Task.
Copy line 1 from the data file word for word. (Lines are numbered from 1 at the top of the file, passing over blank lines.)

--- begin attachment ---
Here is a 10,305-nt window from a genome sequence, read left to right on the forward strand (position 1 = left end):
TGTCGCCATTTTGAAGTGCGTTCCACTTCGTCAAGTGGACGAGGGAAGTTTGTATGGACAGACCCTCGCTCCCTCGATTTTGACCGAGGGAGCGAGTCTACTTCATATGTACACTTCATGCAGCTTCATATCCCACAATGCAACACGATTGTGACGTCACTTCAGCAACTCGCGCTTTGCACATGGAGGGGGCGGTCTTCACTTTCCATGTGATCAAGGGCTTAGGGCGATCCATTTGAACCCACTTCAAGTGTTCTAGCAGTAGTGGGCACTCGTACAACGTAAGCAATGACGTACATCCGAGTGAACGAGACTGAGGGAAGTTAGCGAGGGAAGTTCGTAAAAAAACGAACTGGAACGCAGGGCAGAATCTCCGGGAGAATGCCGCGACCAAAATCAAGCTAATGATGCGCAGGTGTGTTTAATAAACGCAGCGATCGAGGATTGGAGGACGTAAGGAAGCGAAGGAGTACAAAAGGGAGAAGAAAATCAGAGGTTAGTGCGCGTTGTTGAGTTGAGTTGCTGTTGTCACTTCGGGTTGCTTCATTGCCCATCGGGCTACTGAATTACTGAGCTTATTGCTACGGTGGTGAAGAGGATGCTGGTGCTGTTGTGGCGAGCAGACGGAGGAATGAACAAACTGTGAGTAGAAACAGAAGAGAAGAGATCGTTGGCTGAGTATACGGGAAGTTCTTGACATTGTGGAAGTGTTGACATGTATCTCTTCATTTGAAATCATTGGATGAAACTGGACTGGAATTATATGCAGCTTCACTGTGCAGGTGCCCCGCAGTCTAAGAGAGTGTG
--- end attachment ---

Here is a 10,305-nt window from a genome sequence, read left to right on the forward strand (position 1 = left end):